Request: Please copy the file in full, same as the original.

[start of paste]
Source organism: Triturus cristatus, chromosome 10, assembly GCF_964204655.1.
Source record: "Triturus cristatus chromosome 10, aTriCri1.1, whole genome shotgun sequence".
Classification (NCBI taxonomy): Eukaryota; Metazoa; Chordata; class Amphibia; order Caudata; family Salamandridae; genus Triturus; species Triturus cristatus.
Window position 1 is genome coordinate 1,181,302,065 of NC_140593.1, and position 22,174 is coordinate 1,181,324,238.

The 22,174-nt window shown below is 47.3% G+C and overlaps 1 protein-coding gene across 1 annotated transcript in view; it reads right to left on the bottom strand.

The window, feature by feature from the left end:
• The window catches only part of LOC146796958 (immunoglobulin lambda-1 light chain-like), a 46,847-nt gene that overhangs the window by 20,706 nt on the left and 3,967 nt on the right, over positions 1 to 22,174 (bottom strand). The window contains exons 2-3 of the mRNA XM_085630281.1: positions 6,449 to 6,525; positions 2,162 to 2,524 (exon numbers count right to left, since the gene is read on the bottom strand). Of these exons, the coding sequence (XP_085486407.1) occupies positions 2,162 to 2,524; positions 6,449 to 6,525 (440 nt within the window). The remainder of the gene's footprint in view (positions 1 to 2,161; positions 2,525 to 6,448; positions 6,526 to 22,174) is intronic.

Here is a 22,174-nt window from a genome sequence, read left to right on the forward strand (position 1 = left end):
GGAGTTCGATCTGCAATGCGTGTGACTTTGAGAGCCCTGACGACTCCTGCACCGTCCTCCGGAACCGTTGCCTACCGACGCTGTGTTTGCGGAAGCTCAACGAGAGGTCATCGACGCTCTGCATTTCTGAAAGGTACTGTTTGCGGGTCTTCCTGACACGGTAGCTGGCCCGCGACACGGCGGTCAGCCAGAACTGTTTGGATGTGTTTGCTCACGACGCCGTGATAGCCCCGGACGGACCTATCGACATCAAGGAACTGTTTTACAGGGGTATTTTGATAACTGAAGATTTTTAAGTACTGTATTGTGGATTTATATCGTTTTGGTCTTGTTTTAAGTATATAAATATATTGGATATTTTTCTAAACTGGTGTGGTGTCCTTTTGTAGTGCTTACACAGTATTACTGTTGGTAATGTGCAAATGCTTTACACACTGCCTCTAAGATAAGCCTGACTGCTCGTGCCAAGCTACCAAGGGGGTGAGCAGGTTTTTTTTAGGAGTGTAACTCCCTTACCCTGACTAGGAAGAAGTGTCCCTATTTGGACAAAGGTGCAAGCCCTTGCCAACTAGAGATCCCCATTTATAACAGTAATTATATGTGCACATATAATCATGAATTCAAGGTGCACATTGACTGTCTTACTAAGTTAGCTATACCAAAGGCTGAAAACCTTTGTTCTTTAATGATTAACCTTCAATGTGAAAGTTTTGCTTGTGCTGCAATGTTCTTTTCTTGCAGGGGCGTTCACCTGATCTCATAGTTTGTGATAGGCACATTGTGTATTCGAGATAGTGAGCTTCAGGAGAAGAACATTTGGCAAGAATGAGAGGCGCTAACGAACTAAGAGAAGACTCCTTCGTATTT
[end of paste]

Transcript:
Source organism: Triturus cristatus, chromosome 10, assembly GCF_964204655.1.
Source record: "Triturus cristatus chromosome 10, aTriCri1.1, whole genome shotgun sequence".
Classification (NCBI taxonomy): Eukaryota; Metazoa; Chordata; class Amphibia; order Caudata; family Salamandridae; genus Triturus; species Triturus cristatus.
Window position 1 is genome coordinate 1,181,302,065 of NC_140593.1, and position 22,174 is coordinate 1,181,324,238.

The 22,174-nt window shown below is 47.3% G+C and overlaps 1 protein-coding gene across 1 annotated transcript in view; it reads right to left on the bottom strand.

The window, feature by feature from the left end:
• The window catches only part of LOC146796958 (immunoglobulin lambda-1 light chain-like), a 46,847-nt gene that overhangs the window by 20,706 nt on the left and 3,967 nt on the right, over positions 1 to 22,174 (bottom strand). The window contains exons 2-3 of the mRNA XM_085630281.1: positions 6,449 to 6,525; positions 2,162 to 2,524 (exon numbers count right to left, since the gene is read on the bottom strand). Of these exons, the coding sequence (XP_085486407.1) occupies positions 2,162 to 2,524; positions 6,449 to 6,525 (440 nt within the window). The remainder of the gene's footprint in view (positions 1 to 2,161; positions 2,525 to 6,448; positions 6,526 to 22,174) is intronic.

Here is a 22,174-nt window from a genome sequence, read left to right on the forward strand (position 1 = left end):
GGAGTTCGATCTGCAATGCGTGTGACTTTGAGAGCCCTGACGACTCCTGCACCGTCCTCCGGAACCGTTGCCTACCGACGCTGTGTTTGCGGAAGCTCAACGAGAGGTCATCGACGCTCTGCATTTCTGAAAGGTACTGTTTGCGGGTCTTCCTGACACGGTAGCTGGCCCGCGACACGGCGGTCAGCCAGAACTGTTTGGATGTGTTTGCTCACGACGCCGTGATAGCCCCGGACGGACCTATCGACATCAAGGAACTGTTTTACAGGGGTATTTTGATAACTGAAGATTTTTAAGTACTGTATTGTGGATTTATATCGTTTTGGTCTTGTTTTAAGTATATAAATATATTGGATATTTTTCTAAACTGGTGTGGTGTCCTTTTGTAGTGCTTACACAGTATTACTGTTGGTAATGTGCAAATGCTTTACACACTGCCTCTAAGATAAGCCTGACTGCTCGTGCCAAGCTACCAAGGGGGTGAGCAGGTTTTTTTTAGGAGTGTAACTCCCTTACCCTGACTAGGAAGAAGTGTCCCTATTTGGACAAAGGTGCAAGCCCTTGCCAACTAGAGATCCCCATTTATAACAGTAATTATATGTGCACATATAATCATGAATTCAAGGTGCACATTGACTGTCTTACTAAGTTAGCTATACCAAAGGCTGAAAACCTTTGTTCTTTAATGATTAACCTTCAATGTGAAAGTTTTGCTTGTGCTGCAATGTTCTTTTCTTGCAGGGGCGTTCACCTGATCTCATAGTTTGTGATAGGCACATTGTGTATTCGAGATAGTGAGCTTCAGGAGAAGAACATTTGGCAAGAATGAGAGGCGCTAACGAACTAAGAGAAGACTCCTTCGTATTT